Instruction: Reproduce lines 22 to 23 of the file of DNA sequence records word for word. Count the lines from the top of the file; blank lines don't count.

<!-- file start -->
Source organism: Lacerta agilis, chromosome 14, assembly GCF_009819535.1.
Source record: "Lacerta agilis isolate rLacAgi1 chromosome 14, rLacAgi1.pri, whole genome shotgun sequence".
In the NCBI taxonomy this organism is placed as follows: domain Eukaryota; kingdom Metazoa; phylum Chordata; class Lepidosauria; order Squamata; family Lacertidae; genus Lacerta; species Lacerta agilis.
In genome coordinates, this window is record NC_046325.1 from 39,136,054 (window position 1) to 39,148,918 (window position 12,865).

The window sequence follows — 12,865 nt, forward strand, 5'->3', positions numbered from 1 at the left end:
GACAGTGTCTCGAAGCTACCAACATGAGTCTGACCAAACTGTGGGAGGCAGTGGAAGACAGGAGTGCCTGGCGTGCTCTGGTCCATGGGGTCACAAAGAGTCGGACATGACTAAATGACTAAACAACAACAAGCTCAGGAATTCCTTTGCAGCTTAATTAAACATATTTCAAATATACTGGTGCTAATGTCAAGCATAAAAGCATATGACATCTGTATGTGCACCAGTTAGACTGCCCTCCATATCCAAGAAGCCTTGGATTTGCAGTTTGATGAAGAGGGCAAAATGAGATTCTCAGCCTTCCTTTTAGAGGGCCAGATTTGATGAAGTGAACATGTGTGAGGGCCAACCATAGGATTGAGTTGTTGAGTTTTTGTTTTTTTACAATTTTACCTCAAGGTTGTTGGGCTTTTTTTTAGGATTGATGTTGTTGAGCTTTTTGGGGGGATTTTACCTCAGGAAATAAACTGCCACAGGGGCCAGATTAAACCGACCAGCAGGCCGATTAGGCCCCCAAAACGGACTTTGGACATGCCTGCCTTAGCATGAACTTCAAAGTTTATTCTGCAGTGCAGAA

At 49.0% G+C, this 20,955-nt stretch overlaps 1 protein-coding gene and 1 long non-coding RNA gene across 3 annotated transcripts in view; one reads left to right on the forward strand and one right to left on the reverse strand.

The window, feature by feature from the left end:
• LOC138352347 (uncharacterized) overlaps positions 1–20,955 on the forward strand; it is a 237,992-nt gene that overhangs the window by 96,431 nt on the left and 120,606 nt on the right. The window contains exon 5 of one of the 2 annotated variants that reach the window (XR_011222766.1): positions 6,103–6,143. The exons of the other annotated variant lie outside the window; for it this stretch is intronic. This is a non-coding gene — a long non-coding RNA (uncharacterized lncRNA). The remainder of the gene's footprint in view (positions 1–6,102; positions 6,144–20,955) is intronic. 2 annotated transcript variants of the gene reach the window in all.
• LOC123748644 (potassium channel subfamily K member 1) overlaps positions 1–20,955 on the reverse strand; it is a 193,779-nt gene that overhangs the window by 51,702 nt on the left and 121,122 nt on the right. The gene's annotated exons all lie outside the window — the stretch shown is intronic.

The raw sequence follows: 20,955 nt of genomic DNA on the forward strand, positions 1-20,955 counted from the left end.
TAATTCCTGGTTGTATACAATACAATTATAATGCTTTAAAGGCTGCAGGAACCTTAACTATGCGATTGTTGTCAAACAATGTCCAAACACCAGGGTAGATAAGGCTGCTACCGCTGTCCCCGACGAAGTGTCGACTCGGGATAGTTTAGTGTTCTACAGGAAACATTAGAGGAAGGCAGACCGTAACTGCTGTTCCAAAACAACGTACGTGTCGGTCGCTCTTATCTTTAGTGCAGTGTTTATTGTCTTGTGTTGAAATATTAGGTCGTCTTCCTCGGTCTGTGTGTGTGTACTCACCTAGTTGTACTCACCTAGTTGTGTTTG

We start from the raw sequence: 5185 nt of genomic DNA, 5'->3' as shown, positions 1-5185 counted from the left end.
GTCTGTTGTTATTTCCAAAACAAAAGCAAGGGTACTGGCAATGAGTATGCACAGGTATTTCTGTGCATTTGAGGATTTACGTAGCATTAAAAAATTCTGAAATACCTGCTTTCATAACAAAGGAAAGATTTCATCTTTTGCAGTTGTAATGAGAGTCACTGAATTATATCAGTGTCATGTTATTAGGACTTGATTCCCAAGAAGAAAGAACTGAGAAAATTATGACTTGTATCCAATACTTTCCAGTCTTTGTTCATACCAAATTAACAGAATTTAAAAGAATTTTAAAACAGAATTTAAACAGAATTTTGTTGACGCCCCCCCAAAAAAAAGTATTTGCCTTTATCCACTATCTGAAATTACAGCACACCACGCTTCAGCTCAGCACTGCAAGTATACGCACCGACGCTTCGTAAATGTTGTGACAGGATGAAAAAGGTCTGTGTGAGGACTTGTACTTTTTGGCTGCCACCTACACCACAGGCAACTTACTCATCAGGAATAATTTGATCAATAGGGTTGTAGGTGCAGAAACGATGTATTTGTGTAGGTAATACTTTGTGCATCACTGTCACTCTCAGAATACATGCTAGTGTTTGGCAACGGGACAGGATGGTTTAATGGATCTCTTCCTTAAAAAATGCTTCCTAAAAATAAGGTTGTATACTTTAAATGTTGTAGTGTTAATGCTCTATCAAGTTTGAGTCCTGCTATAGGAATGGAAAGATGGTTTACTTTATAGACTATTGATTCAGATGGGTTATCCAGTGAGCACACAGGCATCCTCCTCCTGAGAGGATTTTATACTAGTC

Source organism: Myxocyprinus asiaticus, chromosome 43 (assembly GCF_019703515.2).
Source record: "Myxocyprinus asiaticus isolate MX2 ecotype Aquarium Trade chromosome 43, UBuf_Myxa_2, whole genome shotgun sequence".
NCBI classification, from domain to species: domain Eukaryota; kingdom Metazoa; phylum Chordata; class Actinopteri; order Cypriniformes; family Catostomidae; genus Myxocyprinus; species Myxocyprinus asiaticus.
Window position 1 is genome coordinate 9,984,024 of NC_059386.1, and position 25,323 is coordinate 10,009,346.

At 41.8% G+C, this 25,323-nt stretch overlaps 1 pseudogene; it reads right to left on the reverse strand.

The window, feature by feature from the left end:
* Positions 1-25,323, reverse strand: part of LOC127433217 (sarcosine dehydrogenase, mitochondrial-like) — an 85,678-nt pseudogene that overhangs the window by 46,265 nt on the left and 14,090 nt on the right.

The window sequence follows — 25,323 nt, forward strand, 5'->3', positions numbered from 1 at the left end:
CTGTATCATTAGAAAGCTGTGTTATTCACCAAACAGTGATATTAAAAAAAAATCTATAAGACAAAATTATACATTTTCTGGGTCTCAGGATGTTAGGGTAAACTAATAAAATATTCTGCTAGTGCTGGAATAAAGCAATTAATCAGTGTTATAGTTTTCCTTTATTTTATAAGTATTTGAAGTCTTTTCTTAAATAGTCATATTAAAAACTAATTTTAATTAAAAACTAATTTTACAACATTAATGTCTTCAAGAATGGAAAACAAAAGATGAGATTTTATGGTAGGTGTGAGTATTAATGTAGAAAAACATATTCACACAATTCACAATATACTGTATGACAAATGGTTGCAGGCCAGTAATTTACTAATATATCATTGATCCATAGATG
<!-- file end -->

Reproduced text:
The window sequence follows — 25,323 nt, forward strand, 5'->3', positions numbered from 1 at the left end:
CTGTATCATTAGAAAGCTGTGTTATTCACCAAACAGTGATATTAAAAAAAAATCTATAAGACAAAATTATACATTTTCTGGGTCTCAGGATGTTAGGGTAAACTAATAAAATATTCTGCTAGTGCTGGAATAAAGCAATTAATCAGTGTTATAGTTTTCCTTTATTTTATAAGTATTTGAAGTCTTTTCTTAAATAGTCATATTAAAAACTAATTTTAATTAAAAACTAATTTTACAACATTAATGTCTTCAAGAATGGAAAACAAAAGATGAGATTTTATGGTAGGTGTGAGTATTAATGTAGAAAAACATATTCACACAATTCACAATATACTGTATGACAAATGGTTGCAGGCCAGTAATTTACTAATATATCATTGATCCATAGATG